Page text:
At the corner of rue du Sentier, The Hoxton reveals itself at the end of the inner courtyard of an 18th-century building. A chic and contemporary hotel, opened in 2017, which houses a speakeasy, a lounge bar and the Rivié restaurant.
A chic and trendy menu
You immediately feel at home in this warm and welcoming place, where you can easily spend time to have a drink with friends, to work or to eat.
At the Le Rivié restaurant, Chef Ludovic Bonneville sets the tone with a trendy menu, which is concerned with the quality of the products. The dishes are prepared with local products. However, they are not necessarily seasonal and it is not specified whether the ingredients used are organic.
Many vegetarian options are available and there are two plant-based dishes, symbolized by a small green leaf, listed at the bottom of the menu with the mention ‘Vegan’.
Identified plant-based dishes
On the lunch and dinner menu, during the week, the Rivié offers as a starter: a gazpacho of tomato, strawberry, and crouton. As the main course: green asparagus risotto with hazelnut butter, peas and spinach espuma, as well as summer quinoa with almond purée, seasonal vegetables and truffles.
On weekends, brunch is the predominant dish with gazpacho and quinoa as the plant-based dish. The mushroom tartine can be adapted by removing the poached eggs.
Relatively simple dishes, but tasty and hearty enough.
Organic and plant-based wines
The menu has the merit of also including organic wines, some of which are biodynamic (Sancerre Tournebride – Vincent Gaudry) and a plant-based wine (Côtes de Provence – Domaine Sainte Marguerite).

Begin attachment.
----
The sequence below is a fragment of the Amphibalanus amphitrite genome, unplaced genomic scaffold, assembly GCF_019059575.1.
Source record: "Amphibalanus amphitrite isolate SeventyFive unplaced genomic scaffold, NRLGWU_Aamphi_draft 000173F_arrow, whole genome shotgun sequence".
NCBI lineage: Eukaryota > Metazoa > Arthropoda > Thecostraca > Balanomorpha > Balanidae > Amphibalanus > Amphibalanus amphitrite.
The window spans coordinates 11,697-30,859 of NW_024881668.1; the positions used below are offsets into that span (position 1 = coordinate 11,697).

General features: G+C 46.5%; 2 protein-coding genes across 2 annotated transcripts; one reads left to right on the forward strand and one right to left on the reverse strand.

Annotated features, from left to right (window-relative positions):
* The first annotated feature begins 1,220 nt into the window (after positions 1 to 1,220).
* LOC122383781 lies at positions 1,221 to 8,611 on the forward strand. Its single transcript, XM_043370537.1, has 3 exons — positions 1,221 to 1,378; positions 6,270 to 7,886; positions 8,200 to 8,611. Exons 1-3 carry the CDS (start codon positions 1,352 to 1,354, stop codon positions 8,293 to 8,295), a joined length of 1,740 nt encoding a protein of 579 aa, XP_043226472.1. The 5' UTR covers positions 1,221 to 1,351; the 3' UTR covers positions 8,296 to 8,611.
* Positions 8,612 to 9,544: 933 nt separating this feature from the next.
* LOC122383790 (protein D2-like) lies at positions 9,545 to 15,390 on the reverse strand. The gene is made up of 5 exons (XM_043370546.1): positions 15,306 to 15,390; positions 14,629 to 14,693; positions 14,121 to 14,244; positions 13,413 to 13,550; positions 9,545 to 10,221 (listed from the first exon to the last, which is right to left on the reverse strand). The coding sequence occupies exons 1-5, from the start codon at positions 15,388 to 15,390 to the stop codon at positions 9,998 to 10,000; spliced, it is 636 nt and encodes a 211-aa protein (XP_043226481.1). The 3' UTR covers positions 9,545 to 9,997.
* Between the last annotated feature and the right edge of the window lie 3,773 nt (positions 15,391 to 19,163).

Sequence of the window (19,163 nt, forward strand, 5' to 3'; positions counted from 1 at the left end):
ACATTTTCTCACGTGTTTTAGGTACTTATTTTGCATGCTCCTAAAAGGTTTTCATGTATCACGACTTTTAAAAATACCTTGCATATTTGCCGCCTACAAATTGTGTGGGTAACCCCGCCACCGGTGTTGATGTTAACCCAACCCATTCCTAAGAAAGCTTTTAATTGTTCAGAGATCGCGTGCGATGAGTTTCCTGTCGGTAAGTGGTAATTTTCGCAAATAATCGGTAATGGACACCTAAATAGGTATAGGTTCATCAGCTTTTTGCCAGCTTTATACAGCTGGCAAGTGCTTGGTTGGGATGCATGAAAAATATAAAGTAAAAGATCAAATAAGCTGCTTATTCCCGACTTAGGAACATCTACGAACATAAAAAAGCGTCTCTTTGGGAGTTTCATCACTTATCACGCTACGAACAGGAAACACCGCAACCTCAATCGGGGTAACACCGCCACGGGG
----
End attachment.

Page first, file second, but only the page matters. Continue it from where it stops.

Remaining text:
In particular, there are twelve labelled wines, one wine with High Environmental Value and three wines from sustainable agriculture. With a few exceptions, the wines come from independent estates, which is a good point.
The wine list is well thought out and varied, but it would be worthwhile to explain the reason for these wines to the customers.
Organic wines are symbolized by the little green leaf, while plant-based wine is symbolized by the letter V. The green leaf found on the menu is the same as that of the organic wines. This symbol is therefore not affixed in the right place and is confusing for the uninformed.
Some errors are also to be noted in the names of some wines and beers as well as in certain references which are not precise enough.
A confused but promising menu
Like any traditional cuisine restaurant that offers a plant-based offer, the experience is designed to suit everyone… except vegan.
As an example, to keep us patient, the room staff bring us bread… and butter, without asking any questions and without trying to find out whether the customer is vegan or not.
Regarding the mushroom tartine that we ask to be adapted, it is offered to us without the poached egg. But it is a pity not to offer a replacement of the egg by something else, especially since the final price remains the same.
As for the dessert, apart from the classic fruit salad and sorbet, no gourmet plant-based dessert is available. And when it comes to brunch, it is not at all elaborated to satisfy plant-based customers.
Details confirm that these menus are still confusing and clearly not intended for vegan or plant-based customers. However, at Le Rivié, the term ‘vegan’ is openly used and this is a major advantage over other restaurants which do not always take good care of their plant-based offer.
This is a contradiction that is still too present in these restaurants, which are surfing above all on a trend, without understanding the real issues of plant-based cuisine and without really knowing the clientele that is most concerned.
Modern and assertive, Le Rivié would however lend itself to a real plant-based menu. The place deserves a more accomplished plant-based cuisine, with in-depth work on plant-based dishes, more appropriate plant-based food and wine pairings and a real VG menu from starter to dessert, which would please to everyone … including vegan customers.
A menu full of promises, therefore, to which the plant would be particularly suitable.
Translated by Malvika Kathpal